Tuesday, 7 November 2017

Count Down - Part Ten: Transylvania Jones and the Temple of Doom

The concept of Halloween becoming the ‘Geek Christmas’ was reinforced this year with a very special gift from BBC Radio 4.

Finally returning to this blog has been an interesting experience. Last time I got to revisit, correct and publish something I first posted in 2015, and now I’m returning to a series of posts from the blog’s earliest days, which I had assumed long over.
Count Down was my nine-part look at the Hammer Dracula films, and revisiting them first kindled the spark which led to my upcoming book about that film company (whose release is now postponed until Halloween next year - more on this later)

Given the Count’s unfailing ability to rise from the grave again and again in these films, we shouldn’t have been too surprised when the script for an unmade production was brought to life this Halloween.

The Unquenchable Thirst of Dracula has a long and interesting history. Intended as a follow-up to 1970’s Scars of Dracula, it was written by Anthony Hinds to take advantage of frozen assets which Hammer’s then-finance partner and distributor, Warner Bros, had in India at that time.
According to Hammer historian Marcus Hearn, the story was first titled Dracula High Priest of Vampires, before being dropped in favour of Don Houghton’s script Kali Devil Bride of Dracula in 1974, (to co-star Peter Cushing if the poster artwork is to be believed). Hind’s original script was then returned to 1977, shifted to the 1930s and given the name we know it as today.

Apparently it eventually transpired that Warner’s Indian assets were unavailable after all, the story was never filmed,  was and this was all no doubt yet another nail in the Hammer coffin at the close of the 1970s.

Decades passed until the Mayhem Film Festival mounted a full-cast-live reading of Unquenchable in Nottingham in 2015. Complete with a live sitar player, it was widely praised and lead to the Festival giving another unfilled Hammer script the same treatment this year: Zeppelin v. Pterodactyls. (Presumably without a sitar this time)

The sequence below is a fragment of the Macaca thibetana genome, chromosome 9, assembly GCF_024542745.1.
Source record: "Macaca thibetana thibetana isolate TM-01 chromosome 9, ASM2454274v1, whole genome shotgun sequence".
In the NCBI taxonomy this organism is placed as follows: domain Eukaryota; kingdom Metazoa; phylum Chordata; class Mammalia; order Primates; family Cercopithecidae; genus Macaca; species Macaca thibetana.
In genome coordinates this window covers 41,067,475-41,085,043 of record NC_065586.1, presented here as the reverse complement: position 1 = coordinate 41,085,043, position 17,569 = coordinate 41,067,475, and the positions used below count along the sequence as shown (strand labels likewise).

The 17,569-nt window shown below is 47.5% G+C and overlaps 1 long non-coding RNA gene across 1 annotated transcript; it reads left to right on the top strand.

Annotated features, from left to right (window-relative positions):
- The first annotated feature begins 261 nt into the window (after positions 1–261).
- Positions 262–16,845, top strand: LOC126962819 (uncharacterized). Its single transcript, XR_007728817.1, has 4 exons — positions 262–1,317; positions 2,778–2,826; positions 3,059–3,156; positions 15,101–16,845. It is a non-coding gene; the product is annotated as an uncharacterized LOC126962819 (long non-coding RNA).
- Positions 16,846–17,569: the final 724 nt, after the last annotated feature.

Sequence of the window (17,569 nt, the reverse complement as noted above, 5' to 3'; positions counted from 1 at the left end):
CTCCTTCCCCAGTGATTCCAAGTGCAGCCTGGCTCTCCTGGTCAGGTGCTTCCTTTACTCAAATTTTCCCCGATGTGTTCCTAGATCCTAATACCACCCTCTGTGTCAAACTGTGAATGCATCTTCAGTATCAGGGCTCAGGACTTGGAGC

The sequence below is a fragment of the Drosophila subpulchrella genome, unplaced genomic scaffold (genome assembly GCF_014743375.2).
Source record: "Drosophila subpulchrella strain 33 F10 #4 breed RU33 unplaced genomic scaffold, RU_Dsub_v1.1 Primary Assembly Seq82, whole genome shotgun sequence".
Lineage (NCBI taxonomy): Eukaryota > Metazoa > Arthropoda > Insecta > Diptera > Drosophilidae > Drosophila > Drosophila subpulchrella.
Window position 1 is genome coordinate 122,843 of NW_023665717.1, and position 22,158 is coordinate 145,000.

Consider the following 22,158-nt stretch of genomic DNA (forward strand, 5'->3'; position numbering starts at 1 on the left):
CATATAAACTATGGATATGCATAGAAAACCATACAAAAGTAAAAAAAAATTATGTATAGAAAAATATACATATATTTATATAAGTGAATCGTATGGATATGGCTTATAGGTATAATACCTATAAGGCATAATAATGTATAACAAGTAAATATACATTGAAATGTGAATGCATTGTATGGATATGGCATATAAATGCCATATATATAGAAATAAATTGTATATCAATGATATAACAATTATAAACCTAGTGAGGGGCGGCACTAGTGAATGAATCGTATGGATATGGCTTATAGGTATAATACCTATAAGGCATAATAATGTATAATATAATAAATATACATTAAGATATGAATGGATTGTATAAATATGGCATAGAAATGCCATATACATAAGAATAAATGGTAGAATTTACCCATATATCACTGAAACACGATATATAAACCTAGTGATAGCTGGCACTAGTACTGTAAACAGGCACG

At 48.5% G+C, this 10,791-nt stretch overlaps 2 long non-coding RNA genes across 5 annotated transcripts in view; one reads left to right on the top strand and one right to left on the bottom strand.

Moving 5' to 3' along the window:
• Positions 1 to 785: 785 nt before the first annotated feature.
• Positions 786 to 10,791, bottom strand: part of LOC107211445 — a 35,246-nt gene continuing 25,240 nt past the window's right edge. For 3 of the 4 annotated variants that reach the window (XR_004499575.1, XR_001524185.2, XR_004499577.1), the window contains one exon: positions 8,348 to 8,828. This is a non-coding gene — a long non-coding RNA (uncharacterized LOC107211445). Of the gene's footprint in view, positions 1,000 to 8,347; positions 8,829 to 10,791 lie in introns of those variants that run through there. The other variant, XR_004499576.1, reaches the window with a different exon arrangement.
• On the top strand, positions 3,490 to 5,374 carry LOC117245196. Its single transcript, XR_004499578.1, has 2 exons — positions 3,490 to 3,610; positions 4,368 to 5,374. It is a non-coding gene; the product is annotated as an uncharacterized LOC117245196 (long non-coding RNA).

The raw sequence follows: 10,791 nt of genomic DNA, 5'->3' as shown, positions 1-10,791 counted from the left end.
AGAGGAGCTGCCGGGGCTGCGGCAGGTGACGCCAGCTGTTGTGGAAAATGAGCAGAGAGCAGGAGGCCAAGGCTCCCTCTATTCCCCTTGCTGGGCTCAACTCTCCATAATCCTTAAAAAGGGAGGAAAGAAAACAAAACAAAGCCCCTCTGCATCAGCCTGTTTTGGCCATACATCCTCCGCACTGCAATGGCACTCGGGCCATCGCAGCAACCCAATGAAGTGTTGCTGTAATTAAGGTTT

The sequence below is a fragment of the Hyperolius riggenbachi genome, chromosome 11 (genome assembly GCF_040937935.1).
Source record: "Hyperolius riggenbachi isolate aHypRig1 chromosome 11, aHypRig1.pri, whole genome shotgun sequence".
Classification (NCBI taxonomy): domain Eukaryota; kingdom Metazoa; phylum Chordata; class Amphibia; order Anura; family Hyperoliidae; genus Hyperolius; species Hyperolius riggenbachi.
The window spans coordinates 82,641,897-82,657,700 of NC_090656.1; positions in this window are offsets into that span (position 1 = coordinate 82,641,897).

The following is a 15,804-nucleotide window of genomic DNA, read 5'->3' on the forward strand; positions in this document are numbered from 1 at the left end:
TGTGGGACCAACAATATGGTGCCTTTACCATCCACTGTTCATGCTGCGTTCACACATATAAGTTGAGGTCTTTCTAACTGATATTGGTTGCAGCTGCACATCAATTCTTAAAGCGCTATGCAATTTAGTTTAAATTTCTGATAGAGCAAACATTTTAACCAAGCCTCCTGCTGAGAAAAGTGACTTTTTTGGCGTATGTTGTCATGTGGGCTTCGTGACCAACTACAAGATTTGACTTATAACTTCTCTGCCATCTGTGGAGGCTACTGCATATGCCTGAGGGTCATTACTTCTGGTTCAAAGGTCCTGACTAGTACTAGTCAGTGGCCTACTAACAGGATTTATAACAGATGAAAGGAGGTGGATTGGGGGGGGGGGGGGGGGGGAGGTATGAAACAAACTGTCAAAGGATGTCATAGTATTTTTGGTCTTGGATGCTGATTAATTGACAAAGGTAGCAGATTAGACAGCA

And then a few months ago it was announced that celebrity Hammer fan Mark Gatiss was going to adapt it as a radio production. Directed by Gatiss from Hind’s original screenplay, The Unquenchable Thirst of Dracula debuted on BBC Radio 4 at Halloween. Fortunately for those of us in other parts of the world the BBC iplayer did allow us access, and thank goodness, because this is an absolutely brilliant production.


Set in Northwest India in 1934, the indigenous characters are all authentically cast, including Jekyll’s Meera Syal in two superb roles. Michael Sheen really brings the gravitas and atmosphere with his narration, and Lewis MacLeod, if not actually impersonating Christopher Lee, at least effectively channels his most famous performance, as Dracula.

But the true, unexpected delight is the story. I’ve half-seriously suggested that this is like listening to ‘Hammer meets Indiana Jones and the Temple of Doom’, but this production actually improves on the 1984 Spieberg film in its cultural depiction. Unquenchable may have the requisite light nudity and sadism you’d expect from Hammer, but also none of the racism and sexism that the second Indiana Jones film provided.

We follow a very capable female protagonist, Penny Woods, who drives the action. Although assisted by an Indian father figure and love interest, neither are given time to ‘man-splain’ or patronise as they have their hands full just keeping up with her.
The originality of the setting and story structure achieves what Hammer never really succeeded in doing - injecting new life into their Dracula series. Unquenchable is fresh, exciting and never predictable. I was wrong-footed every time I tried to guess ahead, and that was a treat for someone so steeped in the ways of the house of horror.